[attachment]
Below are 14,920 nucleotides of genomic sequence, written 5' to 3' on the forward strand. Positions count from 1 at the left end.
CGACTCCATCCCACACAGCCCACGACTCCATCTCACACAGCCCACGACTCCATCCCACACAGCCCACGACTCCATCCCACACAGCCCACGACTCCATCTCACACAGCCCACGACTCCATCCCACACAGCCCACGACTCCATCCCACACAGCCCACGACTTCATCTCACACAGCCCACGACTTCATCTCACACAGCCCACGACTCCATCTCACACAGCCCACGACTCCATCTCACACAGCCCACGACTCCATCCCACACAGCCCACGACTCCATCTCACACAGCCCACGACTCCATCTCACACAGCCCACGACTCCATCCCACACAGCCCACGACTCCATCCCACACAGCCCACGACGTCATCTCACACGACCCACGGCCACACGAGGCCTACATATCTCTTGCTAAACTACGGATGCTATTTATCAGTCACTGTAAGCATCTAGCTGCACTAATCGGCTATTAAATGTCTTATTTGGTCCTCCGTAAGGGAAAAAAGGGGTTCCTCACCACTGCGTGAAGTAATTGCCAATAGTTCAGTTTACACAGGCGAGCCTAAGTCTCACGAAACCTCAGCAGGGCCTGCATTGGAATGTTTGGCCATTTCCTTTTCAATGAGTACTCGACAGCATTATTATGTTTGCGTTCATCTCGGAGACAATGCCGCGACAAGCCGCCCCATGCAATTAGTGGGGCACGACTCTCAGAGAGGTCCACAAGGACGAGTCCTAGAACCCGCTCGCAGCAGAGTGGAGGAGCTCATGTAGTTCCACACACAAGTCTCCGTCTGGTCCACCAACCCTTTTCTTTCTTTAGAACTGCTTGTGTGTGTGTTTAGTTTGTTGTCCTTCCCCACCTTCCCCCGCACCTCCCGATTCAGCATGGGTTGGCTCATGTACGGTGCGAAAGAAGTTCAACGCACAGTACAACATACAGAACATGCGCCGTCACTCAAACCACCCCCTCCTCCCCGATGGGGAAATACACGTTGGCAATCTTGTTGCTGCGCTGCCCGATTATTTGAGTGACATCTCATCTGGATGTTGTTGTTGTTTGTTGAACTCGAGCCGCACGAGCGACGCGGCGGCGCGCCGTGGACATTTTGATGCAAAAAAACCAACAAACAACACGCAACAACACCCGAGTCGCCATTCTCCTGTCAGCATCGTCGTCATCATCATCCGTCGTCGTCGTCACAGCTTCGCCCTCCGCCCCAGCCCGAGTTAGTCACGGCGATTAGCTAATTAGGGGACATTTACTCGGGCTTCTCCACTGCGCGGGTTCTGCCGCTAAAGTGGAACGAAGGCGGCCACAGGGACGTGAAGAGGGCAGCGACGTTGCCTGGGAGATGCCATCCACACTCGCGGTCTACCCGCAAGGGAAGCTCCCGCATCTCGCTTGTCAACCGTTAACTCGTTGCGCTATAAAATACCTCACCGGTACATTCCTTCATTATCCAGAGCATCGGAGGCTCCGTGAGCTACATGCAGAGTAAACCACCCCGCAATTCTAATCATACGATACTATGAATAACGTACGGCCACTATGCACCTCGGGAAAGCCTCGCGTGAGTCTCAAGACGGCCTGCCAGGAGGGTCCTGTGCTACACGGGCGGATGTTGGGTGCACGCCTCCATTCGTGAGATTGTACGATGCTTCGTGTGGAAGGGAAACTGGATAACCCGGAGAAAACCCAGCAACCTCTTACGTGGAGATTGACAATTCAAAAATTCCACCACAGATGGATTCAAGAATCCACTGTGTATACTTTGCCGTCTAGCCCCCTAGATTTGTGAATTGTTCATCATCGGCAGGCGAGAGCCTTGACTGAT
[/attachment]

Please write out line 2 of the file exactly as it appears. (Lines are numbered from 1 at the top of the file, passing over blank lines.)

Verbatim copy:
CGACTCCATCCCACACAGCCCACGACTCCATCTCACACAGCCCACGACTCCATCCCACACAGCCCACGACTCCATCCCACACAGCCCACGACTCCATCTCACACAGCCCACGACTCCATCCCACACAGCCCACGACTCCATCCCACACAGCCCACGACTTCATCTCACACAGCCCACGACTTCATCTCACACAGCCCACGACTCCATCTCACACAGCCCACGACTCCATCTCACACAGCCCACGACTCCATCCCACACAGCCCACGACTCCATCTCACACAGCCCACGACTCCATCTCACACAGCCCACGACTCCATCCCACACAGCCCACGACTCCATCCCACACAGCCCACGACGTCATCTCACACGACCCACGGCCACACGAGGCCTACATATCTCTTGCTAAACTACGGATGCTATTTATCAGTCACTGTAAGCATCTAGCTGCACTAATCGGCTATTAAATGTCTTATTTGGTCCTCCGTAAGGGAAAAAAGGGGTTCCTCACCACTGCGTGAAGTAATTGCCAATAGTTCAGTTTACACAGGCGAGCCTAAGTCTCACGAAACCTCAGCAGGGCCTGCATTGGAATGTTTGGCCATTTCCTTTTCAATGAGTACTCGACAGCATTATTATGTTTGCGTTCATCTCGGAGACAATGCCGCGACAAGCCGCCCCATGCAATTAGTGGGGCACGACTCTCAGAGAGGTCCACAAGGACGAGTCCTAGAACCCGCTCGCAGCAGAGTGGAGGAGCTCATGTAGTTCCACACACAAGTCTCCGTCTGGTCCACCAACCCTTTTCTTTCTTTAGAACTGCTTGTGTGTGTGTTTAGTTTGTTGTCCTTCCCCACCTTCCCCCGCACCTCCCGATTCAGCATGGGTTGGCTCATGTACGGTGCGAAAGAAGTTCAACGCACAGTACAACATACAGAACATGCGCCGTCACTCAAACCACCCCCTCCTCCCCGATGGGGAAATACACGTTGGCAATCTTGTTGCTGCGCTGCCCGATTATTTGAGTGACATCTCATCTGGATGTTGTTGTTGTTTGTTGAACTCGAGCCGCACGAGCGACGCGGCGGCGCGCCGTGGACATTTTGATGCAAAAAAACCAACAAACAACACGCAACAACACCCGAGTCGCCATTCTCCTGTCAGCATCGTCGTCATCATCATCCGTCGTCGTCGTCACAGCTTCGCCCTCCGCCCCAGCCCGAGTTAGTCACGGCGATTAGCTAATTAGGGGACATTTACTCGGGCTTCTCCACTGCGCGGGTTCTGCCGCTAAAGTGGAACGAAGGCGGCCACAGGGACGTGAAGAGGGCAGCGACGTTGCCTGGGAGATGCCATCCACACTCGCGGTCTACCCGCAAGGGAAGCTCCCGCATCTCGCTTGTCAACCGTTAACTCGTTGCGCTATAAAATACCTCACCGGTACATTCCTTCATTATCCAGAGCATCGGAGGCTCCGTGAGCTACATGCAGAGTAAACCACCCCGCAATTCTAATCATACGATACTATGAATAACGTACGGCCACTATGCACCTCGGGAAAGCCTCGCGTGAGTCTCAAGACGGCCTGCCAGGAGGGTCCTGTGCTACACGGGCGGATGTTGGGTGCACGCCTCCATTCGTGAGATTGTACGATGCTTCGTGTGGAAGGGAAACTGGATAACCCGGAGAAAACCCAGCAACCTCTTACGTGGAGATTGACAATTCAAAAATTCCACCACAGATGGATTCAAGAATCCACTGTGTATACTTTGCCGTCTAGCCCCCTAGATTTGTGAATTGTTCATCATCGGCAGGCGAGAGCCTTGACTGAT